Published On: Mon, May 18th, 2015

Can the property of Guarantor be attached ?

By Accommodation Times News Services

Q. Can the property of Guarantor be attached ?

A. Yes, You can attach the Guarantor’s property as long as Bank has the charge on that property and such properties can be attached irrespective of belonging to he borrower or guarantor. What is required is property must be charged to the bank and while issuing notice of 60 days, you must ensure that borrower as well as guarantors are served with Sec.13 Notice, without exception.

 

Q. In certain cases, charged properties are sold or assigned by the borrower, in that case what is to be done ?

A. If after receipt of the Securitisation Notice, during the period of 60 days or thereafter, if the borrower or guarantor sells assignment is an illegality and therefore the Purchaser or the Act, if any person contravenes or abets the contravention, the provision of the Act or any rule made thereunder, he shall be punishable with imprisonment, which may extend for a period of one year or with fine, or with both. Therefore, if anybody transfers or sells the charged properties after getting the Securitisation notice, the person who is the Purchaser, the Borrower and the guarantor 9in which the bank has a secured interest), and if disposed, they may be prosecuted under Sec.29 before the Judicial Magistrate 1st Class Court. Sec.29 provides that not only the contravention of the provisions of the Act but also rules made therein. Therefore, it is difficult for the Offender to escape from the clutches of law, if any monkey business is done by him disposing of the secured assets charged to the Bank, after getting the Notice u/s 13 (2) of the Act.

Moreover, in case of immovable properties, those are charged to the Bank are normally charged by creation of a Equitable or Registered Mortgage and almost all the Original Title Deeds are with Bank, as such, no. Original title deeds are left with the Mortgagor. Hence, he cannot sell or dispose off the immovable properties, if done the Purchasers right to the property will be subject to Banks first claim being satisfied. However, Banks right to declare the sale/assignment as invalid cannot be denied to the Bank. Even criminal case can be filed by the Bank against all concerned.

 

Q. If at the time of creation of Equitable Mortgage, whether drawing of MEMORANDUM OF ENTRY is required ?

A. Yes, if the State in which such Equitable Mortgage is made, there is a State Stamp Act, which prescribes stamp duty to be paid on such Equitable Mortgage created in the State, you must draw Memorandum of Entry and affix the requisite stamp duty and keep it with the title documents. If no stamp is affixed on the Memorandum of Entry which is required under State Law, the Stamp Officer of the State can enter the Bank and take physical possession of all those mortgaged documents, thereby the bank will bereft of the security. Not only the Bank should draw the Memorandum of Entry and affix stamp as required by State Law, but also the Memorandum of Entry must be entered in a Register maintained by the Bank for that purpose. Avoiding to pay Stamp Duty on Memorandum of Entry is AKIN to sitting on a volcanic point.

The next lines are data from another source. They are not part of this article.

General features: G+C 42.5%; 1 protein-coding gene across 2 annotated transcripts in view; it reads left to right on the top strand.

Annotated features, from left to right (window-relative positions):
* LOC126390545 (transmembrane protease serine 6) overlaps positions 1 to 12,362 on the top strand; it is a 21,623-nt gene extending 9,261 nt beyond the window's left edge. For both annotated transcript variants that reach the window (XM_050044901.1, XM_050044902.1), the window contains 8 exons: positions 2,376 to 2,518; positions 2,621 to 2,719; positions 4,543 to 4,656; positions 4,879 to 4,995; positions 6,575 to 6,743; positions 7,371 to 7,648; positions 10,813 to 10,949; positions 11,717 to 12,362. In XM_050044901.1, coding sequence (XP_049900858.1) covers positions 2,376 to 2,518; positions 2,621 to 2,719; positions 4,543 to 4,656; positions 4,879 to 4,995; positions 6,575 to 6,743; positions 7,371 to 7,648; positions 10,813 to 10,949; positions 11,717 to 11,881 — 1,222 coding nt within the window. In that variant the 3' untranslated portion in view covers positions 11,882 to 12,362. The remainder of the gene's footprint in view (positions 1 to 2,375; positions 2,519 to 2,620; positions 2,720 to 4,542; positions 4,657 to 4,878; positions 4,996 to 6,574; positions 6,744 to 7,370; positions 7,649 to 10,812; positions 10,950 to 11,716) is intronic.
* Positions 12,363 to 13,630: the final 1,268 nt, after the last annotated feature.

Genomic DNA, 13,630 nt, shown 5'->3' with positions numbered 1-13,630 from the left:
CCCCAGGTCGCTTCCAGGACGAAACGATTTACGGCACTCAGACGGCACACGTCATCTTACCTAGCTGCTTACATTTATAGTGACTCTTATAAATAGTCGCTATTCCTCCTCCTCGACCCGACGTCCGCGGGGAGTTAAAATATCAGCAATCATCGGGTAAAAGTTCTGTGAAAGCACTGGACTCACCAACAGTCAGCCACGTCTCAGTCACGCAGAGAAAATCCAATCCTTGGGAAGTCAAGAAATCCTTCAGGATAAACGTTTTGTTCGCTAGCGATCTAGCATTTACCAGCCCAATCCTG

Q. Can the mortgage of immovable property be created by deposit of title deeds of the properties in a State where no stamp duty is prescribed on Memorandum of Entry ?

A. Yes. This can be done but it will be a moral wrong on the part of the Bank as the intention is very clear to evade the legally payable State revenue, as if avoided to help the Borrower. However, when the Equitable Mortgage is created in a State where there is no prescription of stamp duty payable on MOE, it will be a perfect mortgage even if the property is situated outside that State. But, besides the aforesaid moral wrong, the Bank if it wants to invoke Securitisation Act or any other legal proceedings and rely upon the mortgage created outside the State, it is necessary that, within 30 days of these original documents being brought in the State in which here is prescription of stamp duty payable on such mortgage, the stamp duty must be paid, and then only the mortgage can be recognized in a Court of Law or Tribunal, or for the purpose of taking action under Securitisation Act, in the state where there is a requirement of paying stamp duty on MOE.

Where in a State, there is prescription of stamp duty to be paid on MOE, if not paid, the documents will not be admitted in EVIDENCE in the Court. Moreover, documents are liable for impounding. Therefore the Evidentiary value of the mortgage will be Nil, unless prescribed stamp duty is paid. Getting the MoE stamped at the time of going to Court is not a good practice as it may expose that the Bank is not stamping the MoE when executed, which is against law and attract serious reactions from the Government.